"Loss of sovereignty", "arrogant centralisation", "kowtowing to foreigners" - we've heard it all before. We recall the fuss kicked up by our Tories around 1707 against union with that (then) overwhelming economic competitor England. It was similarly stoked by wounded vanity, worthy patriotism, and threatened sinecures. But the economic world was shrinking in 1707; their businessmen knew that and they were dragged, kicking and screaming and heavily bribed, into what soon became their paradise. A blessed Union whose dissolution, as Mr Major stoutly maintains, is now "unthinkable".
Today another quantum step in global shrinkage confronts Tories north and south and another inevitable Union looms. Yet, the same reflexes, the same squeals. Have they not learnt? That first Union was so clearly successful in promoting prosperity and freedom from war - why all the fuss about extending these benefits?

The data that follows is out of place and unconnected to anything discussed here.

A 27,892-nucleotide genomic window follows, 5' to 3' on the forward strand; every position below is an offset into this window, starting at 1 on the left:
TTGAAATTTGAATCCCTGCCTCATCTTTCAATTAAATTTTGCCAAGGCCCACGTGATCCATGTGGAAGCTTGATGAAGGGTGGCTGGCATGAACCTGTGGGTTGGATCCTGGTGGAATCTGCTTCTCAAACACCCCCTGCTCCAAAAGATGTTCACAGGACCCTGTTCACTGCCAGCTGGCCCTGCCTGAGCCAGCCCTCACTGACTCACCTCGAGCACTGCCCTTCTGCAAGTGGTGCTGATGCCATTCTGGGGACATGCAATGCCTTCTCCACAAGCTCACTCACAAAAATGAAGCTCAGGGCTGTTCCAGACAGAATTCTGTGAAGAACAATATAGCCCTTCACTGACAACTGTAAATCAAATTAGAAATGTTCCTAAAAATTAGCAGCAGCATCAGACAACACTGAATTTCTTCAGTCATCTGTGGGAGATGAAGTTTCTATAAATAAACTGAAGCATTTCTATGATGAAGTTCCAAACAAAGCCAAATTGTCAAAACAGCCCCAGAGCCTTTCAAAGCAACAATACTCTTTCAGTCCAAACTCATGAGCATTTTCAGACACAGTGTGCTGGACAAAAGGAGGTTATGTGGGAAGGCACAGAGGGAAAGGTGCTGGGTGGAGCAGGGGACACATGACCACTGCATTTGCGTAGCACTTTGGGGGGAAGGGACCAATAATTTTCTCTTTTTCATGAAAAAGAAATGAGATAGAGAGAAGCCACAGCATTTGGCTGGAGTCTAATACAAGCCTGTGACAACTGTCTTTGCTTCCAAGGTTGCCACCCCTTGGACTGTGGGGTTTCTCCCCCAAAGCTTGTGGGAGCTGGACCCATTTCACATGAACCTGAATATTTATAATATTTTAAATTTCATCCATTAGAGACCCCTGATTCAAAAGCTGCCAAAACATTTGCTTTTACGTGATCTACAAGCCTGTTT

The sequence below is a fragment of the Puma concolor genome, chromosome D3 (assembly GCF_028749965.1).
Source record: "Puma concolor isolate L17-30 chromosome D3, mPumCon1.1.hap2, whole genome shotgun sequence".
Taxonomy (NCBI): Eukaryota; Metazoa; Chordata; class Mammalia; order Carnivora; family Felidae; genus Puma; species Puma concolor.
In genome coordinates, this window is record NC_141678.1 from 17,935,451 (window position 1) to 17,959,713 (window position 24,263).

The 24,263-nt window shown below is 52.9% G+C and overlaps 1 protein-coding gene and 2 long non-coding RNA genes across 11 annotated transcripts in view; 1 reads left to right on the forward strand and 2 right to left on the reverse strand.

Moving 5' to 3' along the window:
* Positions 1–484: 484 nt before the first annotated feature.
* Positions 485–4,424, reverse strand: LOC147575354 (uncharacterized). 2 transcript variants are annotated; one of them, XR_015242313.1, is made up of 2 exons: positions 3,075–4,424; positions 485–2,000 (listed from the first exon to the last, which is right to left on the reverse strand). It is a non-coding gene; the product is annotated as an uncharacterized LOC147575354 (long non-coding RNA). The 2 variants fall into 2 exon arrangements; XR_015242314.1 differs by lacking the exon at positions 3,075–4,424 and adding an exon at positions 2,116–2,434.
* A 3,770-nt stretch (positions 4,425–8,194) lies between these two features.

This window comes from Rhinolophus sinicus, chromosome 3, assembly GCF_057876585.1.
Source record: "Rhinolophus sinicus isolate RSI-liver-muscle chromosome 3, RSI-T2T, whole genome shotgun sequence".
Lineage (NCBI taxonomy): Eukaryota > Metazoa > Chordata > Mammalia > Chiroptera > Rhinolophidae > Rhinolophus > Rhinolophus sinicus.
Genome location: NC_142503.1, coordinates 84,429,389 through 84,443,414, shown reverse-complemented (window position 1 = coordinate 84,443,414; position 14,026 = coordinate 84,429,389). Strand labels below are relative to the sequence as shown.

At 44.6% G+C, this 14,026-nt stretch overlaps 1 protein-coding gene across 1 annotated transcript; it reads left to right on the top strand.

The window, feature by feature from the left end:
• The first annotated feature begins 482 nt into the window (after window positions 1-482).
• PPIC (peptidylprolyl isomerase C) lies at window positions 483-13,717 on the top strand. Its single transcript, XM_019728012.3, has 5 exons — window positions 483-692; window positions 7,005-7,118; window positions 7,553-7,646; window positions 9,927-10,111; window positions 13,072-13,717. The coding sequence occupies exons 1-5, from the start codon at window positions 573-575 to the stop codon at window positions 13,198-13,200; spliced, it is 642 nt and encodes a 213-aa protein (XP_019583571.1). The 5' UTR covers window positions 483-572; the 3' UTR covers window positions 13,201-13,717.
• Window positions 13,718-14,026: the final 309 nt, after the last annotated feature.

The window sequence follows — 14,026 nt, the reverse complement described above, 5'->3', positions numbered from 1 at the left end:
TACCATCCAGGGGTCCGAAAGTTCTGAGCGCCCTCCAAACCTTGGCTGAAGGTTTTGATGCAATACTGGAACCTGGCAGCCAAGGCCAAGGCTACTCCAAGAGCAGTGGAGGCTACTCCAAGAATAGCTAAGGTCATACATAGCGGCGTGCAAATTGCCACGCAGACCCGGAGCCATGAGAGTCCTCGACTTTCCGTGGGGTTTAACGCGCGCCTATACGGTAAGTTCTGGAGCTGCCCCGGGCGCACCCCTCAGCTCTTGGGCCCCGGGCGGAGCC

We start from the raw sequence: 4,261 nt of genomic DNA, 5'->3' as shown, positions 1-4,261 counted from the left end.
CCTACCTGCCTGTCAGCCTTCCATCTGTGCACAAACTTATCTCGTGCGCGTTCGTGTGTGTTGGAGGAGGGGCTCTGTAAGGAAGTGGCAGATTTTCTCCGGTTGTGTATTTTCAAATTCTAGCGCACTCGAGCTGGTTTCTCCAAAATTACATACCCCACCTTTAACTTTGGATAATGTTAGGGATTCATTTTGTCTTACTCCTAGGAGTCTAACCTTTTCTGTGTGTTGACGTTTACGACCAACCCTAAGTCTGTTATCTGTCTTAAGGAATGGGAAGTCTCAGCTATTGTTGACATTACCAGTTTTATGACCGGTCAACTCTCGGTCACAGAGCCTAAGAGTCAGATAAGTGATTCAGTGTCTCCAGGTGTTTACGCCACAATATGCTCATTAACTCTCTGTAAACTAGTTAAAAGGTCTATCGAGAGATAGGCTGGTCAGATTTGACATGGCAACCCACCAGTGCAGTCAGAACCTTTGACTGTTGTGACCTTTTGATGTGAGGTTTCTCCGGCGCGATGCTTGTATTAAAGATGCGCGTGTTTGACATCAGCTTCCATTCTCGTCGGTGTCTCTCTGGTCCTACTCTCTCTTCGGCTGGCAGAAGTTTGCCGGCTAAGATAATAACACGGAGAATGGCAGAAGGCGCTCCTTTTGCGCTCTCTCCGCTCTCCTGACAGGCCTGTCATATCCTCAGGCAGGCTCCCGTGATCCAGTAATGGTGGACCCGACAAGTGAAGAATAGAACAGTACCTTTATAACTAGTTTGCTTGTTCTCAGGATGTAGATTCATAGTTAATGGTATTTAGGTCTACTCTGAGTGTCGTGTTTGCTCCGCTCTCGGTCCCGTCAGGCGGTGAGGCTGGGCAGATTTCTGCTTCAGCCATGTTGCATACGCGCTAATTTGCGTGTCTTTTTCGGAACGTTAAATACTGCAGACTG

The reason seems equally clear. That 1707 Union was, in practical terms, a simple incorporation, a takeover. Not with a subservient parliament, but with no parliament, no separate currency, no separate taxation, no defence forces. Nothing left to worry about.
But Brussels seems to envisage at best only a sort of federal union, a wishy-washy compromise that allows separate parliaments and local responsibilities. That's why Mr Major and his fellow Britons left and right oppose it. They realise that Brussels does not go far enough! Complete incorporation is the only answer. Total centralisation in Brussels (or Berlin) will solve all problems for Britain in 2007, just as centralisation in London solved all problems for Scotland in 1707. Any other solution must be, in a few years, "unthinkable".
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